Live: Feist at the Wiltern
For upward of 40 people, Leslie Feist's sold-out Saturday night concert at the Wiltern was a surprisingly intimate affair. By midway, the artist had invited audience members to join her onstage, only much later realizing one of the hazards of assembling such a mass of people: flash photography.
Feist doesn't talk to an audience so much as sing to it, and before a particularly quiet number, the singer-songwriter thanked the crowd, tunefully, for illuminating her and her three backing vocalists. In case anyone didn't get the hint, she added moments later, "I'm trying to use reverse psychology."
Her whole concert, in fact, could have been a lesson in the sonics of reverse psychology. In Los Angeles in support of her recently released fourth album, "Metals," Feist spent the evening exploring how the somber, the sparse, the dissonant and the underpolished could be used not for coldness but for communal connection. The end result was something far more rare than a musical celebration. Feist took the songs of "Metals," her most grippingly unrefined and cohesively daring collection yet, and turned them into en masse exercises in emotional purging.
Her 100-minute concert wasn't one for exploring her back catalog. The songs of "Metals" dominated, and earlier works, which on album tend toward jazzy shuffling and casually urbane takes on bossa nova or orchestral pop, were reshaped to meet the more challenging demands of the "Metals" material. The coffeehouse snap of "Mushaboom" was turned into something primal, as multi-instrumentalist Charles Spearin and drummer Paul Taylor scrapped and whacked at wooden strips as if they were trying to start a fire, while the folksy "Sea Lion Woman" was vocal harmonization locked in a tense give-and-take.
Feist, jovial between songs, used her personality and obvious joy of singing as tools to openly embrace the abrasive. If Feist's knack for a vocal melody has been well-established -- and rare is a chorus or bridge in which she doesn't revel in the sound of a nonsensical word or two -- she was just as interested Saturday night in exploring every nook between breaths.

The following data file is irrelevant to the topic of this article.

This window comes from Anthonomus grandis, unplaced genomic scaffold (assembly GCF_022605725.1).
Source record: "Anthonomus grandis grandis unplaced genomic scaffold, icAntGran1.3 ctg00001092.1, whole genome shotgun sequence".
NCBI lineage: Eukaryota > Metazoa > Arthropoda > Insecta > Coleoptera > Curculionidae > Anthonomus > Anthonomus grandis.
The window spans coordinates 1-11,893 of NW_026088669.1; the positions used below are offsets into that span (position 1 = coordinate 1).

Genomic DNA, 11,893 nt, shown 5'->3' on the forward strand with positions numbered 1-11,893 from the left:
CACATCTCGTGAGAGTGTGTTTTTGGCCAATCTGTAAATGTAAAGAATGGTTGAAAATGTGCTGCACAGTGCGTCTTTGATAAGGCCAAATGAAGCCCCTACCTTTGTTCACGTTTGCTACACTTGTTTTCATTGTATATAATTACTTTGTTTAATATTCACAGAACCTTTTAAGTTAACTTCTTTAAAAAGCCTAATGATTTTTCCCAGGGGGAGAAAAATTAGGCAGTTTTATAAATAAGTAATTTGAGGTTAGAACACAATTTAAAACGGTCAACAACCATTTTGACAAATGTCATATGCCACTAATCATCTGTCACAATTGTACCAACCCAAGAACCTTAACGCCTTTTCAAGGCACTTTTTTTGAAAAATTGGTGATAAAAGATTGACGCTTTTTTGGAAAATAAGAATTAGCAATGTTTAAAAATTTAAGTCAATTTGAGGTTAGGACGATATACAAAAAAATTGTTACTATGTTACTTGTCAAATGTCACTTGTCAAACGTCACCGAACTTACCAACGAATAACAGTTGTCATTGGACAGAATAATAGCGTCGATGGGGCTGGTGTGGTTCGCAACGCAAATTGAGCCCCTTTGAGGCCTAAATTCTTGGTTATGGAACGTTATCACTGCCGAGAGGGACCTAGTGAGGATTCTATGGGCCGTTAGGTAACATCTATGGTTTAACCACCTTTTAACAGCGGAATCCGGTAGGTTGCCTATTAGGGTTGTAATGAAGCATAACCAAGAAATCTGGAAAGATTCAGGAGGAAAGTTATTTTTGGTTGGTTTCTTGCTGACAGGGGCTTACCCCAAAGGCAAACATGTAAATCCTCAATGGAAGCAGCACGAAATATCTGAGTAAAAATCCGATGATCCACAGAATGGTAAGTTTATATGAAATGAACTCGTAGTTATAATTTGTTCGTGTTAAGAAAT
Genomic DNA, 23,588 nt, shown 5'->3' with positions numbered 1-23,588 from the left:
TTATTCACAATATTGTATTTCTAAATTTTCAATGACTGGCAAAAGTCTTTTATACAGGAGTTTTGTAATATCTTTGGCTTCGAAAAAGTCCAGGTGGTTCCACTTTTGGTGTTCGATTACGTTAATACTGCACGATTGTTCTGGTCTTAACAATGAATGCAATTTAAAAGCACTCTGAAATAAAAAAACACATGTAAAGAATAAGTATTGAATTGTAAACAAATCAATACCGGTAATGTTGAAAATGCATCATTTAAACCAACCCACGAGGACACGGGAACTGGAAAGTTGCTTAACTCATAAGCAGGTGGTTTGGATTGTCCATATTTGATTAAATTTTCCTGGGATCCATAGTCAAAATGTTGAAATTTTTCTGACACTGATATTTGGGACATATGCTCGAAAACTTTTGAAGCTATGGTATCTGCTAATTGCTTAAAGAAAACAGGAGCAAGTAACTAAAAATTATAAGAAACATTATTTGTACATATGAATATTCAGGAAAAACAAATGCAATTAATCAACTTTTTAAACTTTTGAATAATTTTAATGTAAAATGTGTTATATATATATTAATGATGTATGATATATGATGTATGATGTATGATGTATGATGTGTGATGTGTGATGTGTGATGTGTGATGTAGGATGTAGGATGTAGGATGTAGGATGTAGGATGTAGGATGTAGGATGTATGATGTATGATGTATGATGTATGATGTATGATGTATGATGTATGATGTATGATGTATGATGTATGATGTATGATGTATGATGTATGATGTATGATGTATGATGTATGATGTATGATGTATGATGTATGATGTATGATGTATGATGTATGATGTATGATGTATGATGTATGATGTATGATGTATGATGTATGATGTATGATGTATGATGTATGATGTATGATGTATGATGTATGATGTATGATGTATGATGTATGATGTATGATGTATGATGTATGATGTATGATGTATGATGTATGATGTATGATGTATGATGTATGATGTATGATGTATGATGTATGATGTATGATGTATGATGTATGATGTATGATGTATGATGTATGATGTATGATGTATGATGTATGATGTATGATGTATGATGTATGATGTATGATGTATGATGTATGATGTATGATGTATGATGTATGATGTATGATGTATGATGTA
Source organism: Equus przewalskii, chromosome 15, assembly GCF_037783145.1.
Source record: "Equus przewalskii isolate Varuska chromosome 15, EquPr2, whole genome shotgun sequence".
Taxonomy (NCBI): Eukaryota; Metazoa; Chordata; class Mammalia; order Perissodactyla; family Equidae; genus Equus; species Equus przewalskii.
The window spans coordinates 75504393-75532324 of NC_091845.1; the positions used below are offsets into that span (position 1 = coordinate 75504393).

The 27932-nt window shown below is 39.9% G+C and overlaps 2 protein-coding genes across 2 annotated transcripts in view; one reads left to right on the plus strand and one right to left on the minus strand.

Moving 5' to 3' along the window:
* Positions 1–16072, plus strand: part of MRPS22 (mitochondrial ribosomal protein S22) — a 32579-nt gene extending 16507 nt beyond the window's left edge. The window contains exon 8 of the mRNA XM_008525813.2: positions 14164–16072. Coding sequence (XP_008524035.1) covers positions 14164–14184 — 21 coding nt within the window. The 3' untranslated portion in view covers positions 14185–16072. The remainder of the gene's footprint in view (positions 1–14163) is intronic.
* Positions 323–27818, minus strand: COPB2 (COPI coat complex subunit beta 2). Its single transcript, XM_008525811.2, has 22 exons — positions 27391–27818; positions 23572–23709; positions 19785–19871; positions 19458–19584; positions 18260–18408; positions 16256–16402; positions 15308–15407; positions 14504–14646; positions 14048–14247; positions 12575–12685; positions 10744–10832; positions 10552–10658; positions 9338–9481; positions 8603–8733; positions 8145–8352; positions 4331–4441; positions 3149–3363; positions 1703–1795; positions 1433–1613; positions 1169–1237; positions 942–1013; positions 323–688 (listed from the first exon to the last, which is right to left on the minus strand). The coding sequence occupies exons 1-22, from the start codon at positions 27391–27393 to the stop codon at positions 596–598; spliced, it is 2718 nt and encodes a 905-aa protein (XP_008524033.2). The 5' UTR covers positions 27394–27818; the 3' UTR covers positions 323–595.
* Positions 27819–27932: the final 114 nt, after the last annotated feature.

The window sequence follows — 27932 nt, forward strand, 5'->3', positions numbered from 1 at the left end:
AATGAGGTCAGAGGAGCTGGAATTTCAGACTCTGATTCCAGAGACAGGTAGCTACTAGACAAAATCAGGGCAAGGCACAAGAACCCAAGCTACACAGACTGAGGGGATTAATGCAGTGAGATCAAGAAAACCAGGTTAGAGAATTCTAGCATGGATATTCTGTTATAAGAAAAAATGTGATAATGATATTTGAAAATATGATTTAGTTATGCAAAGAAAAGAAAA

"Undiscovered First" slithered its way to a gospel crest like a rattlesnake, and she used her often unheralded skills as a guitarist to disarming effect on "A Commotion" and "How Come You Never Go There." She shook and tortured it like a washboard one moment, and answered her every word with open-ended bluesiness the next.
Often, what was missing seemed of more interest than what was there. When "Comfort Me" erupted at midpoint, Feist signaled the break with a whistle-while-you-work levity before turning the song over to a frightening clamor of stomping beats and fractured backing vocals.
She eased such shocks, however, with raised fits and shouts to the balcony, and wondered aloud, when the song was finished, whether the "wall of people" she'd invited at the foot of the stage had created a distance between artist and audience. These weren't barriers to lock out, however, but to further ensnare.
-- Todd Martens
Photo courtesy Cherrytree/Interscope